Russia is moving to expand its sphere of influence in Africa through new military bases and increasing troop numbers, in a move military experts say is aimed at building a military force in the form of a Russian-type AFRICOM capable of competing with the role the US military command in Africa (US AFRICOM) plays, which is more evident in Libya, where the United States has shown dismay at Russia’s support of the Libyan National Army (LNA) led by Field Marshal Khalifa Haftar.
A German report stated that Russia secured permits to establish military bases in six African countries, including Egypt and Sudan, in a step that reveals Moscow’s desire to protect its role in Libya through a belt of bases that would make targeting this role extremely risky, something the United States and Turkey have experienced in Syria. Turkey, which is currently at the centre of the Libyan conflict, was hoping that Russia’s presence in Libya was merely tactical and aimed at obtaining greater concessions in Syria.
US AFRICOM, in more than one statement, expressed Washington’s concern that Russia is repeating their tactics in Syria in Libya in order to tip the balance of the conflict in their favour, and said it was tracking the movements of what it describes as Russian-backed Wagner mercenaries.
Last July, US AFRICOM said there was “increasing evidence through satellite imagery of Russian military cargo aircraft, including the IL-6, transporting supplies to fighters from Russia’s private Wagner Military Group…The type and size of the equipment reveal an intention to maintain offensive combat capabilities.” Russia has consistently denied the US military’s statements.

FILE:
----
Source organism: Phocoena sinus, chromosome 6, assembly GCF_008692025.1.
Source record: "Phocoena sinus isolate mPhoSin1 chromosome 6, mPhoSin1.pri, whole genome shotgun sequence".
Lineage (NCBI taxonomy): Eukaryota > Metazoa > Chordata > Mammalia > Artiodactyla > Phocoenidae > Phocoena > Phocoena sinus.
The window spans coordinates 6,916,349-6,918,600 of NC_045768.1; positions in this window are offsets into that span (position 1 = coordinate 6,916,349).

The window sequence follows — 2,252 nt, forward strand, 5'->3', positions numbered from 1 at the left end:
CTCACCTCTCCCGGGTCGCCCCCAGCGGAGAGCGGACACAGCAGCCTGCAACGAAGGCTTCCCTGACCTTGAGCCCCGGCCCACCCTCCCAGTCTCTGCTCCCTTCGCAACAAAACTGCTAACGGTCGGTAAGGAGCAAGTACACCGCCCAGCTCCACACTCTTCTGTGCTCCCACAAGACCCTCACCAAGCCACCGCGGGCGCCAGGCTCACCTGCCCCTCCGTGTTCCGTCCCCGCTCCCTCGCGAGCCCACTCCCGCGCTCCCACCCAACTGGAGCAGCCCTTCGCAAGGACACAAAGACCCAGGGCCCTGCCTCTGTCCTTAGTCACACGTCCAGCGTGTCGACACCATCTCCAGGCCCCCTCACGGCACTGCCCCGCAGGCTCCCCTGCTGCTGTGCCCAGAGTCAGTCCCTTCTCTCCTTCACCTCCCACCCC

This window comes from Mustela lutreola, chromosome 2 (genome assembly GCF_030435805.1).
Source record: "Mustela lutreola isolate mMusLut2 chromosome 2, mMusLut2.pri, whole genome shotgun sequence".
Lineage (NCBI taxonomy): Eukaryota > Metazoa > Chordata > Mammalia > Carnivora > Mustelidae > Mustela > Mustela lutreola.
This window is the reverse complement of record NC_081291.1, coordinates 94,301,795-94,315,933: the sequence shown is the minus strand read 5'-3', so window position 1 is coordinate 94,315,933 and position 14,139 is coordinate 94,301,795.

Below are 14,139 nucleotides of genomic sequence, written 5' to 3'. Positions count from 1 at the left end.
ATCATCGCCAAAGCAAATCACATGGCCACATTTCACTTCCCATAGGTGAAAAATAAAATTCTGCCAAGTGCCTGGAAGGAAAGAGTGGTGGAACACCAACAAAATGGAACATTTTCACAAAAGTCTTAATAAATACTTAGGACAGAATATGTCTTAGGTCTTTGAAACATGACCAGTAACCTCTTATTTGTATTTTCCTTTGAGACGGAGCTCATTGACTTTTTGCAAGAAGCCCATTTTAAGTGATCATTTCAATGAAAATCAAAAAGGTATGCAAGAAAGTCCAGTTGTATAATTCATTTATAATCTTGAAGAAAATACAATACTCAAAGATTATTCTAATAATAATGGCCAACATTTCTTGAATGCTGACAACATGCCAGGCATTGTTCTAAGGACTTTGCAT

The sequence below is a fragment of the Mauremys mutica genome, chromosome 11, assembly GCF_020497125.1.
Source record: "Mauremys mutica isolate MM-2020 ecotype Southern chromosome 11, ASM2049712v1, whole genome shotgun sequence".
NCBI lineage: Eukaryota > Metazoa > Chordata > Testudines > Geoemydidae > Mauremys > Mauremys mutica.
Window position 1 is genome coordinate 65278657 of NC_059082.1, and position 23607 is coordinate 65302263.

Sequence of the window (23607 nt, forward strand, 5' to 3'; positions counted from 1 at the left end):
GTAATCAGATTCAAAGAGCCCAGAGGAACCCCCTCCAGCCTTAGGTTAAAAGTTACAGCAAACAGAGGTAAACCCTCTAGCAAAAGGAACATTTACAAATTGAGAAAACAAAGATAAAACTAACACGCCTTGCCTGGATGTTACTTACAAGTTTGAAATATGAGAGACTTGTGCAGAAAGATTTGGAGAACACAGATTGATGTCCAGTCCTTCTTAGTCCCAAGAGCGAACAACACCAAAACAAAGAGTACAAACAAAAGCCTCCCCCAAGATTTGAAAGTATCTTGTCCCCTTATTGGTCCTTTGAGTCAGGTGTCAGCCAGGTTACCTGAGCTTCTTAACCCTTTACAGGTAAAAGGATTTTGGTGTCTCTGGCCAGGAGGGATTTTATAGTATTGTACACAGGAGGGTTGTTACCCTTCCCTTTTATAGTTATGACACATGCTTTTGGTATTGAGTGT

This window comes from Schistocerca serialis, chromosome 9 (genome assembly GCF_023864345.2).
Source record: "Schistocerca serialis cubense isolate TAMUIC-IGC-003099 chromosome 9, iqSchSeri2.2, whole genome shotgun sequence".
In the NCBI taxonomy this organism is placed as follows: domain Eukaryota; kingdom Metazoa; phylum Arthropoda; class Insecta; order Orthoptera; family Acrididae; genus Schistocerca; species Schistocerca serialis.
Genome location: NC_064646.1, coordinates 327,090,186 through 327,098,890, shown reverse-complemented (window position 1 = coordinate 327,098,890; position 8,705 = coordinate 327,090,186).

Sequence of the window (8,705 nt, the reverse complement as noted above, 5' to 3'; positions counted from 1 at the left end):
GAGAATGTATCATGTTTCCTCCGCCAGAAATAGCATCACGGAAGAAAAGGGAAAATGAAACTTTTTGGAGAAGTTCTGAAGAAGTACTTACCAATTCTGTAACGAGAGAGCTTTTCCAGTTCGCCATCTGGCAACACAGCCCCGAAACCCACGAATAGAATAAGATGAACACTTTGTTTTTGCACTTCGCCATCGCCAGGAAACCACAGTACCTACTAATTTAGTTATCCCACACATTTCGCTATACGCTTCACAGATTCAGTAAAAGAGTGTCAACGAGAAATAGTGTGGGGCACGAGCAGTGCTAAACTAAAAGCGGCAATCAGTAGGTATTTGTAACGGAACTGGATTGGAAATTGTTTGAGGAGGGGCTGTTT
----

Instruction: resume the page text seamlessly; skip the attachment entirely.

It is widely believed that the Libyan conflict will serve as a test of the effectiveness of battle strategies for pivotal states, especially the United States and Russia, and that the results will either support or limit Russian expansion in Africa.
The Bild.de newspaper quoted a German foreign ministry report stating that since 2015, Russia has concluded military cooperation agreements with 21 African countries. It previously only had cooperation agreements with four African countries.
According to those agreements, the paper added, Moscow obtained guarantees to establish military bases in Egypt, the Central African Republic, Eritrea, Madagascar, Mozambique and Sudan.
Observers say that Russia is expanding its influence in Africa as part of a broader strategy to be active in more than one theatre, including the economic sphere at a time when Africa has become a vital playground for different countries such as China, Turkey, Iran, the United States and France.
According to the German newspaper, Russia is sometimes secretly and sometimes formally training the forces of these countries. In this context, it has 180 soldiers in the Central African Republic.
The paper also pointed out that Moscow trains about twenty soldiers from Mali in Russia annually.
According to the same source, Russia is not only sending official soldiers to African countries, but is active there through security companies such as “Wagner,” despite Moscow’s denial of its management of these forces.
According to German experts, Moscow aims to achieve political, economic and military gains in Africa through Russian security companies.
Russia is seeking to break a traditional image of it being a country of direct military interests, and therefore its wager on Africa has taken various forms, including $70 million dollars spent to host the Russian-African summit October 23-24, 2019 in Sochi in which 34 African leaders participated.
According to a report by the Stockholm International Peace Research Institute, between 2015 and 2017, Russia supplied African countries with military equipment, including military and transport helicopters, aircraft and anti-aircraft missile systems.
On the sidelines of that summit in Sochi, Nigeria signed an agreement with Russia to purchase 12 military helicopters. Cameroon, South Africa and Eritrea were among the countries that indicated their desire to purchase aircraft, tanks and heavy weapons from Russia.
Not long ago, the Central African Republic, which has been plagued by years of civil war, signed a military cooperation agreement with Russia, according to which Russian military advisers will be officially present in the capital, Bangui, to train their security units confronting threats from armed extremist groups.